The Secret Supper
Leonardo da Vinci is the patron of thrillers these days – despite the fact that he was, and indeed one might argue still is, the most accomplished artist of the Renaissance, whose versatility and achievements are nothing short of astonishing. It is therefore difficult at times to read a novel in which someone of his inimitable stature has been reduced to an agent of occult sciences, less interesting for the glory of his art than for the cryptic enigmas hidden therein. Nevertheless, Javier Sierra’s The Secret Supper does its best to give us a more fully developed portrait of the artist, even as it careens into the well-trodden territory of conspiracies and lethal opponents intent of ridding the world of those who question the Catholic Church.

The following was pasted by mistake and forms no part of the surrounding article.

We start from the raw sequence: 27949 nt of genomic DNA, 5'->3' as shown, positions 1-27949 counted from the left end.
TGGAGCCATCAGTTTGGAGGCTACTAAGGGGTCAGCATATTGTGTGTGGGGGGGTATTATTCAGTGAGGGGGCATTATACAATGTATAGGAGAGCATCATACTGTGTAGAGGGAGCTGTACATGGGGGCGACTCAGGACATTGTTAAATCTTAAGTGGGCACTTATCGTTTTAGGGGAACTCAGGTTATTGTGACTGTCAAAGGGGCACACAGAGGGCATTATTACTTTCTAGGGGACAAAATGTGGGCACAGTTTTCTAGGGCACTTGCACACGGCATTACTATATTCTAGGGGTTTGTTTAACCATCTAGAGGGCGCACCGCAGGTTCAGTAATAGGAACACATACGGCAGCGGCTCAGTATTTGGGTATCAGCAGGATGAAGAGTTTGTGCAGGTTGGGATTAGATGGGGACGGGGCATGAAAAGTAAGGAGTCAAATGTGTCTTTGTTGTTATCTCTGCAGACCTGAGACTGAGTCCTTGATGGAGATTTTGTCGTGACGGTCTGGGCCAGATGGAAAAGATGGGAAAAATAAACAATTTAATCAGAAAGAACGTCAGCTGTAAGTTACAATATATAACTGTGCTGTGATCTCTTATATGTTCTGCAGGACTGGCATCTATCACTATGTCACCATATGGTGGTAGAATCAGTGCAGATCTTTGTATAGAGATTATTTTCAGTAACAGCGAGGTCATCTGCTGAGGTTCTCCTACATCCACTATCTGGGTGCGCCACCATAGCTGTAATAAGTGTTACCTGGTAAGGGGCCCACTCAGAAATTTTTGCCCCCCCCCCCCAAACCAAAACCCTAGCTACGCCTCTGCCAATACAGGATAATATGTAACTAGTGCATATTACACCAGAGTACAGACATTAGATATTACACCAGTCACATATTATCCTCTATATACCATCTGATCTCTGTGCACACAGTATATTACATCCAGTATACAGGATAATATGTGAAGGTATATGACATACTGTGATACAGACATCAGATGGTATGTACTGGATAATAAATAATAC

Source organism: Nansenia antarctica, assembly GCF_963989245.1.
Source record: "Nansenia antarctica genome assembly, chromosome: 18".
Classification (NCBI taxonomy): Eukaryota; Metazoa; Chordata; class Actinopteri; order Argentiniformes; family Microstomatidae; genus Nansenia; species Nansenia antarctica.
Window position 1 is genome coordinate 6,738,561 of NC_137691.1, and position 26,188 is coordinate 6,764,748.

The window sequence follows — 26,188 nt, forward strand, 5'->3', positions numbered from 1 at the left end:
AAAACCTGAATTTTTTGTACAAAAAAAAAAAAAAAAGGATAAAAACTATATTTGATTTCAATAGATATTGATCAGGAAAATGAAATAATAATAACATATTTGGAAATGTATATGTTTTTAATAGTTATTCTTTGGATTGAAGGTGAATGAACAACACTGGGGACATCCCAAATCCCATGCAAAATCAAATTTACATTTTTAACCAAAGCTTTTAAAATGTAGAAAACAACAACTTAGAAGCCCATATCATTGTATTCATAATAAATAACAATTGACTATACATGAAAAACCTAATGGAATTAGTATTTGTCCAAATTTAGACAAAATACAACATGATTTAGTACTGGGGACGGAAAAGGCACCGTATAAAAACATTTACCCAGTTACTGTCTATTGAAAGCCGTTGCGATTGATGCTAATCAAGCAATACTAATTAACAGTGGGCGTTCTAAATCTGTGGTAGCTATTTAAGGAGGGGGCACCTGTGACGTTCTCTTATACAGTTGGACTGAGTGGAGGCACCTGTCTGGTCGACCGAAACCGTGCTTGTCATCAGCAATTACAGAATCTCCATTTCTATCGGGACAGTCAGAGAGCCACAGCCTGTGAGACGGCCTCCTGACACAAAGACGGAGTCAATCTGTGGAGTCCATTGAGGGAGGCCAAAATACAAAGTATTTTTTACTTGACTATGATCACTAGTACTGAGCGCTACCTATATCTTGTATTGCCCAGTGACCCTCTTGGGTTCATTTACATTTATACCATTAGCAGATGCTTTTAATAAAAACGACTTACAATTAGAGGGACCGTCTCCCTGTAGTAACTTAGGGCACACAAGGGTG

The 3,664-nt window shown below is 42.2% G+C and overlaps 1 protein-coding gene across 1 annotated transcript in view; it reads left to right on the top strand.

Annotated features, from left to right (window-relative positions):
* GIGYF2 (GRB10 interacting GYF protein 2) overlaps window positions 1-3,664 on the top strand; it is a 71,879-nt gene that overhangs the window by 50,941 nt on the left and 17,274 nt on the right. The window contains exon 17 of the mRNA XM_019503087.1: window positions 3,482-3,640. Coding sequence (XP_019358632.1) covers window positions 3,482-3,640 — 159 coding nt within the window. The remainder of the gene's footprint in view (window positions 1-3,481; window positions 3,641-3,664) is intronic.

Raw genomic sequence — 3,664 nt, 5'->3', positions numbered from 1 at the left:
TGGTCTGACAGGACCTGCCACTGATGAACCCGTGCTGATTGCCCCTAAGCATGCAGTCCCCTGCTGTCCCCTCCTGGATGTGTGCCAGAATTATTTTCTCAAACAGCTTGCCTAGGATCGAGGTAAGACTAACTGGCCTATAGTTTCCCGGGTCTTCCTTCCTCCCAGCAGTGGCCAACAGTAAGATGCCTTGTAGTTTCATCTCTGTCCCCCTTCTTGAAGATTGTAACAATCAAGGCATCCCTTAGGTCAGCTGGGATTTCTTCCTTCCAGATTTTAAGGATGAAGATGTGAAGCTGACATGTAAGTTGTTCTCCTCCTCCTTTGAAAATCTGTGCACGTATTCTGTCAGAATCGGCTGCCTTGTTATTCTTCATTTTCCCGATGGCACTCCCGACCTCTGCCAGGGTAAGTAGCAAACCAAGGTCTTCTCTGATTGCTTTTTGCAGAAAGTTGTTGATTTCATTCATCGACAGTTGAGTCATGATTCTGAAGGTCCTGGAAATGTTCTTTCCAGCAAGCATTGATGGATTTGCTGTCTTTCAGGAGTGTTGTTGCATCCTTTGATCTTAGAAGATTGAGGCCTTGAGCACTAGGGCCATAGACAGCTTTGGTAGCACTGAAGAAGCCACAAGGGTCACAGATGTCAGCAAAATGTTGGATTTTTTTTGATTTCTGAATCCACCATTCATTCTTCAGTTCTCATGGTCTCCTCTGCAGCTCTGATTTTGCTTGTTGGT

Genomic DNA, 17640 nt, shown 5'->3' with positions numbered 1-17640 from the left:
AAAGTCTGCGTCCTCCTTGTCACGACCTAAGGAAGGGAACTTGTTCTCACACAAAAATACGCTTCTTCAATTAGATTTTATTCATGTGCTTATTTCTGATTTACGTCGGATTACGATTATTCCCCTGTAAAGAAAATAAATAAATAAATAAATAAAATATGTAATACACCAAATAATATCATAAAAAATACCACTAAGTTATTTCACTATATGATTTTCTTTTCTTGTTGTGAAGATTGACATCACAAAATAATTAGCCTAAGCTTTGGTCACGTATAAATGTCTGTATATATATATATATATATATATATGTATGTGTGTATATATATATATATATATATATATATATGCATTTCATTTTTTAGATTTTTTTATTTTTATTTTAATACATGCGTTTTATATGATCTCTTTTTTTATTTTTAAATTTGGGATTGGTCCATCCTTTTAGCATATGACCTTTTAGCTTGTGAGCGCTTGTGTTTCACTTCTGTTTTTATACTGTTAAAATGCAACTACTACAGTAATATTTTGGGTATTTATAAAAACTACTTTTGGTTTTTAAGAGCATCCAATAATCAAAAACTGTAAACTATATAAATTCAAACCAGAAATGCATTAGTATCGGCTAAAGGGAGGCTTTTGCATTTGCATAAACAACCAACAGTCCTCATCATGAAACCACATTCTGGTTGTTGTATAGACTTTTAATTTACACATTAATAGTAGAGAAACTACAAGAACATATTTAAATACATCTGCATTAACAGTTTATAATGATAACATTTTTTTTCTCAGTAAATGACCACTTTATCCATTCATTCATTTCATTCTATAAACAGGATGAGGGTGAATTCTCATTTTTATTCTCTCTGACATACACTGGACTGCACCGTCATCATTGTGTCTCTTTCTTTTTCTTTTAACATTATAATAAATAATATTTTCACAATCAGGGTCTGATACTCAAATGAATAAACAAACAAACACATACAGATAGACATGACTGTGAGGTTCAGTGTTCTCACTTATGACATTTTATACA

Here, an officer of a secret society of inquisitors is sent to 15th-century Milan at the behest of his superiors, in search of a deadly anonymous informant called the Soothsayer, whose letters are full of accusations that Leonardo – currently painting The Last Supper on the wall of a Sforza chapel – is a heretic intent undermining the scriptural foundation of the Church. The inquisitor has very little to go on, yet he reaches Milan determined to root out the heresy and discover the identity of his malevolent informant. Suffice to say, he gets more than he bargained for as he becomes drawn into Leonardo’s extraordinary world. Unfortunately for us, he remains at heart a narrow-minded and underdeveloped character who cannot hope to hold a candle to the extraordinary presence of the artist. The novel comes alive whenever Leonardo is present, and while the conspiracy itself is less shocking than expected, there remains an inherent fascination in the author’s underlying framework of mysterious Gnostic texts and literary puzzles of the Renaissance.